So. Sanpete School District administrator says ‘weight
of the job’ surprised him
By Anita Lyons
MANTI—A school administrator might know how to do a job before taking it, but feeling the weight of doing the job is a different matter.
Jake Hill, new Business Administrator of South Sanpete School District, said the pressure that came with the job surprised him.
“I didn’t realize how many big, crucial decisions you have to make and how often and fast they come,” he said.
Hill took over as financial head when veteran Paul Gottfredson retired in July 2020.
“He’d done the job for 35 years and was very well respected and recognized,” said Hill.
Other school districts used to call for Gottfredson’s advice. Now, Hill said he calls for the advice and strives to make the transition to a new administrator as smooth as possible.
He is in charge of the $41 million budget, which provides for 550 employees. He also maintains facilities in Ephraim, Manti and Gunnison.
On top of that, he’s in charge of the South Sanpete Credit Union, a completely different entity, which has about 200 members. Hill said, “When you have this kind of responsibility, it’s hard to turn it off when you leave.” He’s often thinking of things he needs to do after going home to Gunnison for the night.
Currently, Hill is following the Utah Legislative Session, preparing for summer capital projects and working on a plan to utilize federal grant money the District received.
He remarked that with each decision, “There are lots of factors, and you have to have the best data and the right people around you to make the best decisions. I work with great people.”
He’s optimistic about the coming year for Utah schools.
“The outlook is more positive than negative. Utah has always had a good rainy-day fund saved up for potential issues like this [pandemic].” Most district funding comes from the state: 79% from the state of Utah, 14% from Sanpete County and 7% federal.
State grants and the federal government mostly paid for the increased demand for hand sanitizer, wipes and other disinfectants, but businesses and citizens have also donated supplies to help keep the schools safe.
At this time of year while the legislature is in session, the business administrator would normally be spending one or two days a week at the state capitol building. There they attend meetings to hear and share views with legislators. Hill said that it’s nice to not have to travel this year, but it’s hard to get as much out of the meetings, since internet connections are not always reliable.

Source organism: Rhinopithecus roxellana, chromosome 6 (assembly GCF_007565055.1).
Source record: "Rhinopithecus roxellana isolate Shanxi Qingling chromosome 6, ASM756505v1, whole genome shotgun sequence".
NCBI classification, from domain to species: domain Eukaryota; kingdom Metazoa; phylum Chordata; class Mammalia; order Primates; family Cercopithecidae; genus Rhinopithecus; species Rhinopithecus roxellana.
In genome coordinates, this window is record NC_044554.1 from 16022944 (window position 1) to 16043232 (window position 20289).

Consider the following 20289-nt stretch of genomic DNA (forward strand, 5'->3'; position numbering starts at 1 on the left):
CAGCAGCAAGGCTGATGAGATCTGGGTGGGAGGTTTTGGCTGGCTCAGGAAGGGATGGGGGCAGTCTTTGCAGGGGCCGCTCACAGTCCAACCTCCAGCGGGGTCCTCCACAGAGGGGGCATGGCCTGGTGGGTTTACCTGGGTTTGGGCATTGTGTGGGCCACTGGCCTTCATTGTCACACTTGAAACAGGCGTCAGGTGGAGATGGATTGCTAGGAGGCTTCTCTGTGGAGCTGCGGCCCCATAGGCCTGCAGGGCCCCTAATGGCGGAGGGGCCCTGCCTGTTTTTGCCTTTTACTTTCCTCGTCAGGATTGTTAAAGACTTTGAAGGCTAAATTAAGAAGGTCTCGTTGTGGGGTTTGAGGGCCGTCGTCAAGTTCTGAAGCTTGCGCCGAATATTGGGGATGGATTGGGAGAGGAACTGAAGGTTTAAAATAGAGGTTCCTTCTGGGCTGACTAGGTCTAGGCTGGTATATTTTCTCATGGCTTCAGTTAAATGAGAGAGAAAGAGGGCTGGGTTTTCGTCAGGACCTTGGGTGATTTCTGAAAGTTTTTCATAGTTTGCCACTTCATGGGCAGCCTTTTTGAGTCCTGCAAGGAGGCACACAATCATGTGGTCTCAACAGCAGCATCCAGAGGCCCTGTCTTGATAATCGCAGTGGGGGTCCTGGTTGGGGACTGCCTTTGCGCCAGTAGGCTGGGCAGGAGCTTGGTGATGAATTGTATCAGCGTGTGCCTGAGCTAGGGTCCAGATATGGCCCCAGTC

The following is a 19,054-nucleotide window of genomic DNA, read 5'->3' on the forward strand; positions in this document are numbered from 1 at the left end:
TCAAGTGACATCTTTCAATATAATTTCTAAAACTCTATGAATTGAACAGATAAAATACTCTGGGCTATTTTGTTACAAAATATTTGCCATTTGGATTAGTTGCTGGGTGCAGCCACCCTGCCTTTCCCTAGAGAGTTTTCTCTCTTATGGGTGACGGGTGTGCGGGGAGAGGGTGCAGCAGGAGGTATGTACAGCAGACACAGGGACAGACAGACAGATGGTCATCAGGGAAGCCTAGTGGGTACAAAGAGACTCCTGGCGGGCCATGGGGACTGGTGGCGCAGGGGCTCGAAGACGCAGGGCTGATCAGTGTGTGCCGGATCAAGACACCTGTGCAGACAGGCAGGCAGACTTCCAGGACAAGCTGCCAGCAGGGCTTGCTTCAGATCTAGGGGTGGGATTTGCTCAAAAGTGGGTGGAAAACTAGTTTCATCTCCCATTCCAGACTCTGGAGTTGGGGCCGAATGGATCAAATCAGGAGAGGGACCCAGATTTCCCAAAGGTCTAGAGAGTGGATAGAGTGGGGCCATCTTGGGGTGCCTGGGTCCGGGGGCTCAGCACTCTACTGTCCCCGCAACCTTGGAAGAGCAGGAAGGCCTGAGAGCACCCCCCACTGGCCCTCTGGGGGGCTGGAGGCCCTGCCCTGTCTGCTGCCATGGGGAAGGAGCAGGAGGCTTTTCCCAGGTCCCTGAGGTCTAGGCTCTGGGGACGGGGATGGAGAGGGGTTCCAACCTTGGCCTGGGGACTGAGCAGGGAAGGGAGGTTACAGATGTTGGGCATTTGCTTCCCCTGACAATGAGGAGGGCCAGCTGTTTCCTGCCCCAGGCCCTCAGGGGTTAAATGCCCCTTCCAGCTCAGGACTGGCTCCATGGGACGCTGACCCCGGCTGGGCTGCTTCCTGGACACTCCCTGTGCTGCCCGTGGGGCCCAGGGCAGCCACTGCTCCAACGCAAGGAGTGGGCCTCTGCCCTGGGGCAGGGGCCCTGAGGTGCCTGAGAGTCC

Overseeing the maintenance of district facilities is another big aspect of the job.
“There is always a maintenance issue when your buildings are as old as ours,” he said. “It’s crazy how expensive they are to maintain.” He’s glad for the help of Maintenance Director, Andy Cox, who researches solutions and costs, then reports findings and offers his advice.
Leslie Taysom, who replaced Hill as accounting director, helps with insurance, payroll and accounts payable. Hill served the school district as the accounting director starting in 2013. Before that, he worked two years as an auditor for the Utah State Tax Commission. That experience helps him prepare for two audits per year at the district.
The son of Donald and Denise Hill, Jake was born and raised in Gunnison Valley. Hill started dating Denise Fjeldsted when he was a sophomore and she was a freshman. She waited for him while he served his mission for the Church of Jesus Christ of Latter-day Saints in Rapid City, South Dakota. He returned home in September, and they were married in April 2007.
The newlyweds attended Snow College, then UVU, where Denise earned her elementary education degree and Jake chose to major in accounting after taking a business class and liked it. He continued to a master’s in accounting and a CPA license. She stays at home with their children, Janey Belle, Rafe, Griffin, and one coming in July. Hill feels fortunate to have a great job that allows his family to live in his hometown.
He’s facing the future with the attitude he defines as, “Take it one day at a time, and do the very best you can for the students and teachers in the district.”